Broken Spines: Past & Future Tense (Literary Highlights Of 2013 & 2014)

Not one to be left out, the Quietus Literary Supplement offers up a (not-quite-so-comprehensive) list of its own - our favourite books of 2013, and possible gems of the year-to-come - compiled by friends, contributors and our very own editors

Wagnalls Wheel, 2010, Brian Dettmer

2013: The Year of the List, as it appears on the traditional Chinese Zodiac Calendar. From cats (yes, even cats, which untill this year had barely appeared on the World Wide Web) to mental health issues – nothing was safe from listification. And, with BuzzFeed‘s continued domination of the internet, it’s easy to forget that books – perhaps also containing lists! – were published at all.

But they were – and what better way to celebrate than with a list of highlights from Quietus contributors, editors and friends?

Forever contrary and always malcontented with traditional forms, however, this seemed a good opportunity to use that crystal ball we got for Christmas (which hitherto had remained boxed, with receipt firmly attached via a named-brand tape) and pick out some forthcoming gems, too. (I guess it’s safe to say Natasha Beddingfield never worked in publishing before becoming the voice of her generation – the rest, at least as far as this year goes, was probably written a year-or-so ago.)

Where You Are – Various Authors

(Visual Editions)

It’s borderline-impossible to properly categorise this book for several reasons, but the two of which that come most quickly to mind are the sheer breadth of the project, in the sense that it covers more or less every conceivable category imaginable (except Baby Yoga, though it’s entirely possible I missed that one), and that – well – it isn’t technically ‘a book’. It’s actually several books ("pamphlets" for the sake of pendantry). Several books by several authors and artists. Several books by several authors and artists, both individually and in collaboration. Several books by several authors and artists, both individually and in collaboration in a box. A Really nice box.

The spectrum of contributors that this seemingly forever-innovative publisher (see: Jonathan Safran Foer’s Tree of Codes, Adam Thirlwell’s Kapow! and Marc Saporta’s Composition No. 1) offers up here is mind-boggling: of-the-moment contemporary authors, Tao Lin and Sheila Heti, nestle neatly next to artist Olafur Eliasson (of The Weather Project fame) and philosophy talking head Alain de Botton in such a way that, really, you can see where Pandora was coming from. (Again, it’s a really nice box.)

Glow – Ned Beauman

(Sceptre, May 2014)

If Ned Beauman had won the Booker Prize in 2012 for his longlisted second novel The Teleportation Accident he’d have inched Eleanor Catton’s record by a year. Instead, he was – if you’ll forgive the image – beaten off by Hilary Mantel. Regardless, between that and his debut, Boxer, Beetle, Beauman’s prose – simultaneously dark, intelligent and some of the out-and-out funniest I’ve had the pleasure of reading in a long time – have established him as one of the most exciting voices in contemporary fiction. I’ve been sleeping with that psychedelic fox for a little while now – he’s a randy little bugger, but it’s bloody brilliant.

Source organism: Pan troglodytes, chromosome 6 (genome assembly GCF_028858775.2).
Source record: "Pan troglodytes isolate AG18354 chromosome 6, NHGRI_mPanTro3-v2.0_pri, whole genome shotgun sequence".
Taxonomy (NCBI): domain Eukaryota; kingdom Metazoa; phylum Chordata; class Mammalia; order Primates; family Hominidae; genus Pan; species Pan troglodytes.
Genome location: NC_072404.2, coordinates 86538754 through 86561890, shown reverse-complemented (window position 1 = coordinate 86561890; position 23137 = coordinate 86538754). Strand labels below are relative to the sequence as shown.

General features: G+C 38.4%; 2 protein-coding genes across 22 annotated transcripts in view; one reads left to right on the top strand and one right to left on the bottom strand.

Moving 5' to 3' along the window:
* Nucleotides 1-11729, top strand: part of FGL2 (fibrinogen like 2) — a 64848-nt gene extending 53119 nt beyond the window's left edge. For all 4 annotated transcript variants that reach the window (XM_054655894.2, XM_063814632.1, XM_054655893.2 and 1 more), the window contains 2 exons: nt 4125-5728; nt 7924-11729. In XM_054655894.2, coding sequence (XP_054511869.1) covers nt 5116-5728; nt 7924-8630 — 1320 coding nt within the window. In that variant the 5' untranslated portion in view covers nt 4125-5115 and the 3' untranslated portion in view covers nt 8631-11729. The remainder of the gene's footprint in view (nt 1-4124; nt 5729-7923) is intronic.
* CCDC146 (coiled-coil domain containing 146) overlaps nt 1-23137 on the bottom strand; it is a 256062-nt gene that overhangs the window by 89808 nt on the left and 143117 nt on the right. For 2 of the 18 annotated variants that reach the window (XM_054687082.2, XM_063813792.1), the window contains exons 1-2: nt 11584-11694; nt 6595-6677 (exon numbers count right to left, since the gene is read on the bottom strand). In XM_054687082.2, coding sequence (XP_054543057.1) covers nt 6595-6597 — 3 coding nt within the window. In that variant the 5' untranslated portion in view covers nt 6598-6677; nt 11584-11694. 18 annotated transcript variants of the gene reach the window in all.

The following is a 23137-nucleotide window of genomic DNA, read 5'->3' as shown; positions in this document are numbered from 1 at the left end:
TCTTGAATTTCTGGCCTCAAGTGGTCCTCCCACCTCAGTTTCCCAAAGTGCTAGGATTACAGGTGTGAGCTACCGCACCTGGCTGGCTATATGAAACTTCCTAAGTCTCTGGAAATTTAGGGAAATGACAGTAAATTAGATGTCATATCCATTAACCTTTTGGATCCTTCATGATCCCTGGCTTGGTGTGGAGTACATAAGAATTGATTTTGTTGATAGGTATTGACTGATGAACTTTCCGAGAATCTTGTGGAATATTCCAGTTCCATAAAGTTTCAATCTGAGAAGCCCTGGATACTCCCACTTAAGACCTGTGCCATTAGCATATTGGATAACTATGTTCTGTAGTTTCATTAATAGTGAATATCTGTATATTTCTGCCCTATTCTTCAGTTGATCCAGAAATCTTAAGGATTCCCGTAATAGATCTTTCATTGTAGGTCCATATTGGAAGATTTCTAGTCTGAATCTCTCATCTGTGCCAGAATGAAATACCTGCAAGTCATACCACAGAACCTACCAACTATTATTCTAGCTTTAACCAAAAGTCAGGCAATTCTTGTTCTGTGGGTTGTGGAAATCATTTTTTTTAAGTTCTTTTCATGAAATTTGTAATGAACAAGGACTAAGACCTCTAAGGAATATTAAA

– Karl Smith, Literary Editor, The Quietus.

The Silence of Animals: On Progress and Other Modern Myths – John Gray
(Allen Lane)

We’re all fucked. Pretend to be a kestrel.

– John Doran, Editor, The Quietus.

Derek Jarman’s Sketchbooks – Stephen Farthing & Ed Webb-Ingall

(Thames & Hudson)

A tantalising glimpse of the meticulous sketchbooks made by Derek Jarman to accompany each of his wonderful projects came in the 2008 film biography Derek, where they were revealed being taken out of cardboard boxes deep in the bowels of the BFI archive. Thankfully no longer in the dark, Jarman’s sketchbooks have been scanned, annotated and beautifully presented here with context, commentary and tribute in text by friends, collaborators and critics, including Tilda Swinton, Jon Savage, Toyah Wilcox and Neil Tennant. Jarman’s sketchbooks were labours of love – he bought the foot square photo books blank in Italy, and worked individualising the leather covers before he filled them with images, sketches for sets, invoices and the ephemera of filmmaking. But on top of that there’s 1991 letter from the Met Police informing Jarman he won’t be prosecuted for participating in an Outrage protest, or ‘admitting’ that he had had gay sex when it was illegal, or the £10 note that was his fee for War Requiem. More than just production notes to Jarman’s films, these Sketchbooks capture the creative and personal life of one of the late 20th century’s finest artists.

– Luke Turner, Editor, The Quietus.

Lord Horror: Reverbstorm – Script: David Britton, Art: John Coulthart

(Savoy Books)

Reverbstorm is not just a comic book, it’s not even a (yuck) ‘graphic novel’, instead it’s better looked upon as a portal to a frighteningly vivid alternate history, or should that be histories? Most obviously its subject matter is the holocaust, but there’s no hand wringing here; no girls in red coats or boys in striped pyjamas. Through the eyes of Britton’s perennial court jester, Lord Horror, we see the holocaust as both farce and cosmic tragedy, the hideous culmination of whole histories and cultures of persecution. Seemingly everyone and everything is implicated from pointilism to rhythm and blues, James Joyce to Tarzan. Reverbstorm’s detonation of linear narrative structure forces the reader to see the whole messy flail of the 20th century and to ask serious questions of our assumed innocence in both the crimes of the past and the ones lurking around the corner.